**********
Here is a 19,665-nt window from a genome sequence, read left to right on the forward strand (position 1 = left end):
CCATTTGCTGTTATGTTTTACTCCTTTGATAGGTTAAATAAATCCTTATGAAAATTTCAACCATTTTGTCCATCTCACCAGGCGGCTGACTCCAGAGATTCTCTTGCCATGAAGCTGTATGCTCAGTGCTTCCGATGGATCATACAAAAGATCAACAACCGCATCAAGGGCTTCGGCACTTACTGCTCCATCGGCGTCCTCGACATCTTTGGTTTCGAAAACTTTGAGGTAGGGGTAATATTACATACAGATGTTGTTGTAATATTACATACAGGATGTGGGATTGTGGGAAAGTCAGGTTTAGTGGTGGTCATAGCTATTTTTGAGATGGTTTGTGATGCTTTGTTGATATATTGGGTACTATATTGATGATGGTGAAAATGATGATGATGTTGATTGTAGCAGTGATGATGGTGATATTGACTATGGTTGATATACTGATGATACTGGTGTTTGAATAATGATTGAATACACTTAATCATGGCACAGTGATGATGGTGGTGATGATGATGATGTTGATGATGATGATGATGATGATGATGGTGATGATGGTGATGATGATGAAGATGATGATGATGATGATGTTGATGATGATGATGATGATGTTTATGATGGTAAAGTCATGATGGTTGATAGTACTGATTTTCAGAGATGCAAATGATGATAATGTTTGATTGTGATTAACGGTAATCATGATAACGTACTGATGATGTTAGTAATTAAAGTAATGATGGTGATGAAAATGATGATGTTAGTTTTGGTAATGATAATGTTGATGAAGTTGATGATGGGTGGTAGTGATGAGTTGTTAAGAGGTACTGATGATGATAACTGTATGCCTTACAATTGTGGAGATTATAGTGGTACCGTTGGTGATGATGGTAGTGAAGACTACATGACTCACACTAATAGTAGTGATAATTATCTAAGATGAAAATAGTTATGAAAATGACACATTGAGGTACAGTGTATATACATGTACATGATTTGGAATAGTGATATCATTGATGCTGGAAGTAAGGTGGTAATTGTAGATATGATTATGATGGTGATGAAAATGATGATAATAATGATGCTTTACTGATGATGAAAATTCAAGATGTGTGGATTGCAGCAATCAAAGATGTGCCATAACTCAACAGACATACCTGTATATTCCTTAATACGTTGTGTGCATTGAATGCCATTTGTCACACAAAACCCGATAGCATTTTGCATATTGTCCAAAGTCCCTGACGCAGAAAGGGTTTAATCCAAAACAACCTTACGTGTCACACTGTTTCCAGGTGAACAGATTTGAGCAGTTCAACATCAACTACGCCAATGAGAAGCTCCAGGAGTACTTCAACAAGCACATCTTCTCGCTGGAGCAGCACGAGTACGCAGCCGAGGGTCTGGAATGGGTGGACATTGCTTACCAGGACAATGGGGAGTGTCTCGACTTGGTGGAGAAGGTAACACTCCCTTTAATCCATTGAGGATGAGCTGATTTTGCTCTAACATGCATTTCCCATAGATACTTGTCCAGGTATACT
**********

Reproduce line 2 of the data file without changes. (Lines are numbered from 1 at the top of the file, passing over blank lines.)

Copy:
CCATTTGCTGTTATGTTTTACTCCTTTGATAGGTTAAATAAATCCTTATGAAAATTTCAACCATTTTGTCCATCTCACCAGGCGGCTGACTCCAGAGATTCTCTTGCCATGAAGCTGTATGCTCAGTGCTTCCGATGGATCATACAAAAGATCAACAACCGCATCAAGGGCTTCGGCACTTACTGCTCCATCGGCGTCCTCGACATCTTTGGTTTCGAAAACTTTGAGGTAGGGGTAATATTACATACAGATGTTGTTGTAATATTACATACAGGATGTGGGATTGTGGGAAAGTCAGGTTTAGTGGTGGTCATAGCTATTTTTGAGATGGTTTGTGATGCTTTGTTGATATATTGGGTACTATATTGATGATGGTGAAAATGATGATGATGTTGATTGTAGCAGTGATGATGGTGATATTGACTATGGTTGATATACTGATGATACTGGTGTTTGAATAATGATTGAATACACTTAATCATGGCACAGTGATGATGGTGGTGATGATGATGATGTTGATGATGATGATGATGATGATGATGGTGATGATGGTGATGATGATGAAGATGATGATGATGATGATGTTGATGATGATGATGATGATGTTTATGATGGTAAAGTCATGATGGTTGATAGTACTGATTTTCAGAGATGCAAATGATGATAATGTTTGATTGTGATTAACGGTAATCATGATAACGTACTGATGATGTTAGTAATTAAAGTAATGATGGTGATGAAAATGATGATGTTAGTTTTGGTAATGATAATGTTGATGAAGTTGATGATGGGTGGTAGTGATGAGTTGTTAAGAGGTACTGATGATGATAACTGTATGCCTTACAATTGTGGAGATTATAGTGGTACCGTTGGTGATGATGGTAGTGAAGACTACATGACTCACACTAATAGTAGTGATAATTATCTAAGATGAAAATAGTTATGAAAATGACACATTGAGGTACAGTGTATATACATGTACATGATTTGGAATAGTGATATCATTGATGCTGGAAGTAAGGTGGTAATTGTAGATATGATTATGATGGTGATGAAAATGATGATAATAATGATGCTTTACTGATGATGAAAATTCAAGATGTGTGGATTGCAGCAATCAAAGATGTGCCATAACTCAACAGACATACCTGTATATTCCTTAATACGTTGTGTGCATTGAATGCCATTTGTCACACAAAACCCGATAGCATTTTGCATATTGTCCAAAGTCCCTGACGCAGAAAGGGTTTAATCCAAAACAACCTTACGTGTCACACTGTTTCCAGGTGAACAGATTTGAGCAGTTCAACATCAACTACGCCAATGAGAAGCTCCAGGAGTACTTCAACAAGCACATCTTCTCGCTGGAGCAGCACGAGTACGCAGCCGAGGGTCTGGAATGGGTGGACATTGCTTACCAGGACAATGGGGAGTGTCTCGACTTGGTGGAGAAGGTAACACTCCCTTTAATCCATTGAGGATGAGCTGATTTTGCTCTAACATGCATTTCCCATAGATACTTGTCCAGGTATACT